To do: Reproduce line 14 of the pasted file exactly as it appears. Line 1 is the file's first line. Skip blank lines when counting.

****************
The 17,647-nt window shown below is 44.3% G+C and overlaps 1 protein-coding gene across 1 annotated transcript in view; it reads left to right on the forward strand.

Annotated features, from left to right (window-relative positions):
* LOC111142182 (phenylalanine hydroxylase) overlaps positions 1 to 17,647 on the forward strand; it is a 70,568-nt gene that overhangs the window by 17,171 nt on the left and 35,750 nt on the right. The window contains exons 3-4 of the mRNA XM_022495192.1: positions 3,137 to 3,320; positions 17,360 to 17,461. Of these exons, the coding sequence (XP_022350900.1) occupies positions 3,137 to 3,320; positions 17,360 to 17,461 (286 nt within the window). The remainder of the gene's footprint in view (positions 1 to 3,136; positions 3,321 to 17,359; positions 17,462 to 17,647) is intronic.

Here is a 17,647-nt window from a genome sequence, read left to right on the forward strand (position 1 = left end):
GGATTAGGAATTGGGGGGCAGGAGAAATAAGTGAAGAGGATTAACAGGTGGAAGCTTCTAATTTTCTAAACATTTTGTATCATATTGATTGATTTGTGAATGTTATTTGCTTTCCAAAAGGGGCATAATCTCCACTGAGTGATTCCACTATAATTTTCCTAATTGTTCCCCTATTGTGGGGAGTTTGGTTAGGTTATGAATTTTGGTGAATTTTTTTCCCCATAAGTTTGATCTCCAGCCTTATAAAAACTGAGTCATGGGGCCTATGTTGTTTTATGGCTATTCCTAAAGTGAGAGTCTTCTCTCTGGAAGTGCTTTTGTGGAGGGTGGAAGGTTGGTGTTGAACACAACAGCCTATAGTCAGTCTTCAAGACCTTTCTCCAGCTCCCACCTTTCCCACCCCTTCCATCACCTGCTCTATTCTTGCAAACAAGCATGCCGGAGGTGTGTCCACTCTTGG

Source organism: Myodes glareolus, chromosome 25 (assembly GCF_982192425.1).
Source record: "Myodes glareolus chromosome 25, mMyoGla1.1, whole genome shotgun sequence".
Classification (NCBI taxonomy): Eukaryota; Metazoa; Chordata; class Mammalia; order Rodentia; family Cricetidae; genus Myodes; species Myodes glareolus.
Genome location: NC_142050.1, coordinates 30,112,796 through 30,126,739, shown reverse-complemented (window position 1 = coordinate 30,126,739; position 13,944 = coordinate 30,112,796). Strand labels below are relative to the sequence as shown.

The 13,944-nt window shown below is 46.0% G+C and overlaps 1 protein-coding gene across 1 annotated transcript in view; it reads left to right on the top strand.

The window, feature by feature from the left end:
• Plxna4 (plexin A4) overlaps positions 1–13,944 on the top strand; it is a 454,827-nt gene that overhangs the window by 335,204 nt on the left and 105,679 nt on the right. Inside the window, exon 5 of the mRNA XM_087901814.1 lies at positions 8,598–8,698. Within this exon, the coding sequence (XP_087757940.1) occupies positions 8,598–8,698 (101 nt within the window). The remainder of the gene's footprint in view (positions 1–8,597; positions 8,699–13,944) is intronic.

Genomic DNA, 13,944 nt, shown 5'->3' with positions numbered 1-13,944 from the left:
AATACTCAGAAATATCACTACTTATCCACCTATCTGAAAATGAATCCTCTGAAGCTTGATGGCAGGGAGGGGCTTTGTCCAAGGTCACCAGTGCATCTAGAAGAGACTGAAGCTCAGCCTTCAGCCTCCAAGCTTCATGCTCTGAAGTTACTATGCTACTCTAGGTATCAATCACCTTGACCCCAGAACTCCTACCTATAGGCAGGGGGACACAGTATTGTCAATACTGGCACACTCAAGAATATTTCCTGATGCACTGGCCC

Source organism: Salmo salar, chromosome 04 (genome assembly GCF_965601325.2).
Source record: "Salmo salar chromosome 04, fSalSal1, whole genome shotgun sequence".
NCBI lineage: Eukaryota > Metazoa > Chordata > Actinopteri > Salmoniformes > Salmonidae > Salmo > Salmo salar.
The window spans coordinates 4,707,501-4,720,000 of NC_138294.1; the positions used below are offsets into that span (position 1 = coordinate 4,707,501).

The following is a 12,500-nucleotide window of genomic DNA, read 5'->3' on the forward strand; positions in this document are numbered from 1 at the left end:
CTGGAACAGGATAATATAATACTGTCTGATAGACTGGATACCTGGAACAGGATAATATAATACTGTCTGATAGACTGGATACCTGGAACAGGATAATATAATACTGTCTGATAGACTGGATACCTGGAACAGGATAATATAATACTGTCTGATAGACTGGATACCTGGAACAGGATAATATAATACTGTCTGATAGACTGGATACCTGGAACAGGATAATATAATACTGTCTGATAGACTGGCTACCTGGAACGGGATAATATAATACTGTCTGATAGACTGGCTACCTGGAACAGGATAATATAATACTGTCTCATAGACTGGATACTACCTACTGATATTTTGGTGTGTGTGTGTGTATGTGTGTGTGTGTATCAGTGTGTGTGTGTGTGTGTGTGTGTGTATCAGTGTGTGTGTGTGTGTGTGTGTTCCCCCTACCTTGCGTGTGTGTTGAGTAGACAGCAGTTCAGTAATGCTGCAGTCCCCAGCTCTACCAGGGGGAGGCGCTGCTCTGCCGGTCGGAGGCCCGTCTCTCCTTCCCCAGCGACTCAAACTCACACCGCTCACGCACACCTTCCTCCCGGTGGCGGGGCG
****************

AATACTCAGAAATATCACTACTTATCCACCTATCTGAAAATGAATCCTCTGAAGCTTGATGGCAGGGAGGGGCTTTGTCCAAGGTCACCAGTGCATCTAGAAGAGACTGAAGCTCAGCCTTCAGCCTCCAAGCTTCATGCTCTGAAGTTACTATGCTACTCTAGGTATCAATCACCTTGACCCCAGAACTCCTACCTATAGGCAGGGGGACACAGTATTGTCAATACTGGCACACTCAAGAATATTTCCTGATGCACTGGCCC